We’ve had the argument that the major global issue of the 21st century is the growing trade and technology war between the US and China. In their book, Trade Wars are Class Wars, Klein and Pettis reckon that the trade imbalances are cause by inequality and income and consumption in the two powers: China has ‘excess savings’ and the US has ‘excess consumption’. I have argued that this argument is false in previous posts.
Now we have Capital Wars as an alternative scenario for the rivalry between China and the US. The rivalry between the US and China in the economic sphere has so far been on trade and technology. There has been little comparable friction in financial markets. Indeed, as more Chinese stocks are incorporated into global indices, US investors have been pouring capital into China via their investment in index-tracking funds.
Yet that is unlikely to last, according to Michael Howell, a former research director of investment bank Salomon Brothers who now runs his own ‘boutique’. In Capital Wars he points out that the swap lines extended by the US Federal Reserve to other central banks after the 2008 financial crisis — an exercise repeated since coronavirus struck — have been extended to friendly nations, while China has been pointedly excluded. So the Fed’s role as a global lender of last resort has been both partial and politicised.
Howell reckons the nature of the relationship between these two powers is unbalanced. Despite its declining share of global output, the US is the main provider of the dominant reserve currency to world markets. But its economy is marked by low productivity growth along with highly developed financial markets. China has enjoyed high productivity growth as it catches up, but it has underdeveloped financial markets. Persistent trade surpluses have contributed to a huge accumulation of foreign exchange reserves: the majority is in dollar assets. All this creates a fractious interdependence.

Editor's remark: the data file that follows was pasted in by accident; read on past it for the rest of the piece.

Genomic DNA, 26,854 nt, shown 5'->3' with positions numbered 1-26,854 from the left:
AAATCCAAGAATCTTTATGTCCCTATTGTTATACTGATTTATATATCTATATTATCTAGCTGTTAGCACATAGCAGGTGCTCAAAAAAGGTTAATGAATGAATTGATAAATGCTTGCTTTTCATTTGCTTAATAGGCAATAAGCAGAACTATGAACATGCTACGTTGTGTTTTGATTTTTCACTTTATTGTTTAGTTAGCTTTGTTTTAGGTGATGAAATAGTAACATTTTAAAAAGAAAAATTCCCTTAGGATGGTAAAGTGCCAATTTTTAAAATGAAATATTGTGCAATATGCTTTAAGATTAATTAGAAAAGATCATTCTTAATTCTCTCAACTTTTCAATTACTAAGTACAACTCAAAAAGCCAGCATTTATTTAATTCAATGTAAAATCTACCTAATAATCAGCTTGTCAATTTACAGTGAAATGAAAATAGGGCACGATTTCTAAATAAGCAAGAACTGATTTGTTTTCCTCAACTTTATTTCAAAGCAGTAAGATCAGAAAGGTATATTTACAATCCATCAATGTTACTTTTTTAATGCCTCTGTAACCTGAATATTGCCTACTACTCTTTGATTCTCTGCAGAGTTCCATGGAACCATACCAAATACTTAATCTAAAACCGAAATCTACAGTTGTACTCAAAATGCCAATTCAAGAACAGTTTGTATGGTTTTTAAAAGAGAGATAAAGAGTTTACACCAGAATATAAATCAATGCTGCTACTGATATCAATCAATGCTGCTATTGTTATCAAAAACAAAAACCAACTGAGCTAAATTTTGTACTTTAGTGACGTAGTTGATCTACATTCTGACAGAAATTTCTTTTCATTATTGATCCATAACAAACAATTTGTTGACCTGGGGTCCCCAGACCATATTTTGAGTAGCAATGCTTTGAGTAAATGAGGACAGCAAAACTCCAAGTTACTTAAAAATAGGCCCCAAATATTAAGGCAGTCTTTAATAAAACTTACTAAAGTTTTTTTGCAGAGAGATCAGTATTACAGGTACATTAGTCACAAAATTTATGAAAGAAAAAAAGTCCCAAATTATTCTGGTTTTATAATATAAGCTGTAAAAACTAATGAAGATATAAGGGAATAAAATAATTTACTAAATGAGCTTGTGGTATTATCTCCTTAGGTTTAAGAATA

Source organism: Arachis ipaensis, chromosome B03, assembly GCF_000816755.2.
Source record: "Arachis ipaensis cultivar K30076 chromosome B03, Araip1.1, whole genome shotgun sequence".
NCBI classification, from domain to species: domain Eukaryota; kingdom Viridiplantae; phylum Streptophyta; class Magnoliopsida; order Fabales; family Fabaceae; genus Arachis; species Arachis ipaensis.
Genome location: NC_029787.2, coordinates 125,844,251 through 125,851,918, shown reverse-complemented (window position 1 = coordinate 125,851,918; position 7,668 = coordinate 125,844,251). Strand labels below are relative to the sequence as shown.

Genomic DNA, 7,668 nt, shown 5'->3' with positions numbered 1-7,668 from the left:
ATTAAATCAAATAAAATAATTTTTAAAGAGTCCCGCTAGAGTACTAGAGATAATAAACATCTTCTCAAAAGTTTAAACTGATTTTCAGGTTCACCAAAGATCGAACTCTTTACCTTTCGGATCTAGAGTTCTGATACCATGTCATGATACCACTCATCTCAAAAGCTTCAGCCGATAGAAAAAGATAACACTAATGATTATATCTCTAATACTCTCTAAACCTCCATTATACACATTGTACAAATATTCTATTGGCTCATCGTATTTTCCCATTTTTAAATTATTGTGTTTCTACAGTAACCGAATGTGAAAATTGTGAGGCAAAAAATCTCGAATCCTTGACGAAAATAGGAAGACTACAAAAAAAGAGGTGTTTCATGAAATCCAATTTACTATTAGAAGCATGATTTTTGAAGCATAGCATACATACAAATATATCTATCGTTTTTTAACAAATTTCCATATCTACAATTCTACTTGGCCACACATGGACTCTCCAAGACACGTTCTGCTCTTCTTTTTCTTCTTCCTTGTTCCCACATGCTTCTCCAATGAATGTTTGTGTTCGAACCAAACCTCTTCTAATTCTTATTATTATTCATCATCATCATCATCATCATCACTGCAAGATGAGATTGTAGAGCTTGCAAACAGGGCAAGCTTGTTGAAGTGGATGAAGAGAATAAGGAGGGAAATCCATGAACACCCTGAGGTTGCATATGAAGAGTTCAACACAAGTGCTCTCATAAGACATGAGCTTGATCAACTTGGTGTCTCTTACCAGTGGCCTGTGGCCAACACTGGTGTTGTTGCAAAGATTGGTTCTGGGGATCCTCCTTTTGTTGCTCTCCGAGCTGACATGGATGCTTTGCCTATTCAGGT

China’s economic rise coincided with a long period of liberalisation in international financial markets. A central theme of Howell’s book is the ballooning of global liquidity — gross flows of credit, savings and international capital that facilitate debt, investment and cross-border capital flows. In 2019, this international pool of funds was estimated at $130tn, two-thirds larger than world GDP. China’s contribution was close to $36tn.
There is nothing new in Howell’s insight here. Indeed, several authors, including myself, have pointed out the huge rise in ‘liquidity’ ie money supply, bank credit, debt (both public and private) and debt instruments like derivatives, particularly since the early 2000s.
What is new is Howell’s emphasis on what new ways the financial system has found to expand what Marx called ‘fictitious capital’, ie financial assets supposedly representing future new value and profits. Whereas banks used to rely on customer deposits to lend and speculate with; now the chief source of funds is not deposits, but repurchase agreements or ‘repos’, a form of borrowing that has to be backed by ‘collateral’ in the form of “safe” assets such as government bonds.
Howell argues, like others, that the financial system has moved from the post-war model, where banks were the main facilitators in lending. They borrowed from their retail depositors and lent to individuals and companies. Today, wholesale markets predominate; and the main providers of funds are financial institutions and large companies such as Apple or Toyota. Users range from companies and banks to hedge funds and governments: non-bank finance or ‘shadow banking’.